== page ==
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2-190 (Original)

Item metadata
Speaker:
author,female,Gawler, Mary,un addressee,female
ns1:discourse_type
Letter
Word Count :
529
Plaint Text :
ns1:register
Private Written
ns1:texttype
Private Correspondence
ns1:localityName
http://dbpedia.org/resource/New_South_Wales
Created:
1838
Identifier
2-190
Source
Clarke, 1992
pages
78-79
Document metadata
Extent:
2921
Identifier
2-190.txt
Title
2-190#Original
Type
Original

2-190.txt — 2 KB

File contents



<source><g=f><o=b><age=un><status=1><abode=00><p=nsw><r=prw><tt=pc><2-190>
I shall most anxiously look for letters from Britain bearing glad tidings of your welfare. The distance between us is indeed depressingly great and to reflect on the probabilities and possibilities of the non-arrival of our letters is discouraging I allow - but that must not deter us from writing to each other; on the contrary, let us take every opportunity. Our general opportunities of sending letters are via Van Diemen's Land, for it is not once in six months that a vessel leaves this for England direct. [79]
If we could get you here without having to undergo the discomforts of a voyage I feel sure you would all be delighted with the country - a migration of capitalists is exceedingly wanted. Provisions are exceptionally dear and money as scarce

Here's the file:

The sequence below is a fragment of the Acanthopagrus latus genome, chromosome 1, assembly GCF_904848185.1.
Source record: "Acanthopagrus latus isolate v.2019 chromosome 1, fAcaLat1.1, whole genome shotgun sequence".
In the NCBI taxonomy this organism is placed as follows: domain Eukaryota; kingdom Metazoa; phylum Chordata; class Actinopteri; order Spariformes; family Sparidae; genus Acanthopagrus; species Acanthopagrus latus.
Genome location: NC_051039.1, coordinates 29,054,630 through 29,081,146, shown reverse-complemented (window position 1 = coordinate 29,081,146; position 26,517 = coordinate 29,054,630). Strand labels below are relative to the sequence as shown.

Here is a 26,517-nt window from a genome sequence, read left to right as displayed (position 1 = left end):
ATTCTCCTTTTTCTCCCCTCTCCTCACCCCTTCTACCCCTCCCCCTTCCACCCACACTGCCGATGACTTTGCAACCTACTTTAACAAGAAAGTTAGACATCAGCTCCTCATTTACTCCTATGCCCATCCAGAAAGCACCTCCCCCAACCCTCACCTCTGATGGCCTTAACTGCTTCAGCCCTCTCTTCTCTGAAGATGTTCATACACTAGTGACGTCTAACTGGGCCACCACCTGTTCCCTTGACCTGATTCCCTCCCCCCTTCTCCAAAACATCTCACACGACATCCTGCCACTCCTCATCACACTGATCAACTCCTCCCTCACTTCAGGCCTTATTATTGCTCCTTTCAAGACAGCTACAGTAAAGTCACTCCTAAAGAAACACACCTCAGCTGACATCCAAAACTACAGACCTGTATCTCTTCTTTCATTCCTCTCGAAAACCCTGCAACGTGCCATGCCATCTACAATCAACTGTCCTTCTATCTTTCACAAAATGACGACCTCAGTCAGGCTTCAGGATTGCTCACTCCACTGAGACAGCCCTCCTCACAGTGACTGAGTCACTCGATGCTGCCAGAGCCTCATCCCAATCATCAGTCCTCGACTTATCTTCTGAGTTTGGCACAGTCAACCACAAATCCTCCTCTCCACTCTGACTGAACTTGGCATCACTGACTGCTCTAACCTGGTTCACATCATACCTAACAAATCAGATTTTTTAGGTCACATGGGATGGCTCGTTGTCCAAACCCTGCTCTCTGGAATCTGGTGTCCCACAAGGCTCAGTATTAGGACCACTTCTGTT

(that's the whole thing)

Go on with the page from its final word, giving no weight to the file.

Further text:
We are still sleeping in tents and marquees. Our new house will be very commodious - we are having our domain walled in and a well dug. Our present thatched mud cottage is very pleasantly situated fronting the River Torrens. I shall try and send a plan of our intended future residence and a sketch of our present.
The land here is very dry and the grass parched, but in the Mount Lofty Range all agree that it is magnificent. My husband and Mr. Hall rode to the top of Mount Lofty the other day and returned quite delighted. They say we can judge nothing of the beauty either of country and scenery here - that about us is just like a nobleman's park nicely wooded and there is nothing in the scene to remind one that we are so far from our native land - we shall have some cows as our ground is railed in - at present we pay 8d. per quart for milk.
The Captain of the Lloyds made me a present of a couple of ducks and a couple of fowls - valuable here - the former £1 a piece and the latter 11/-, eggs 4d. each. Tell dear Mrs. Henry with my love that I hope she will send me a dress and bonnet and cap each year such as she thinks suitable for a Governor's wife - the sun is very powerful, and she must consider that in her choice of colours and let either Miss Cox or Mrs. Beeland be employed to make them...
I have not any brown sewing silk to mend my brown silk dress. I wish, therefore, my friends would recollect one in the way of different coloured sewing silks and beg our friends to muster some old clothing for the Aborigines. The most common print here is 1/- per yard. Send also some gauze cap ribbons. Only think that we are scorched with heat while perhaps you are freezing with cold. This climate is not one which pleases me. The air is mild and balmy, and we are told most healthy. It is not to be depended on - hot and cold - hot winds and dust smother oneself, furniture and victuals in an instant. The hot winds are as though putting your face to the mouth of a baker's oven. .
<\2-190><\g=f><\o=b><\age=un><\status=1><\abode=00><\p=nsw><\r=prw><\tt=pc>

http://ns.ausnc.org.au/corpora/cooee/source/2-190#Original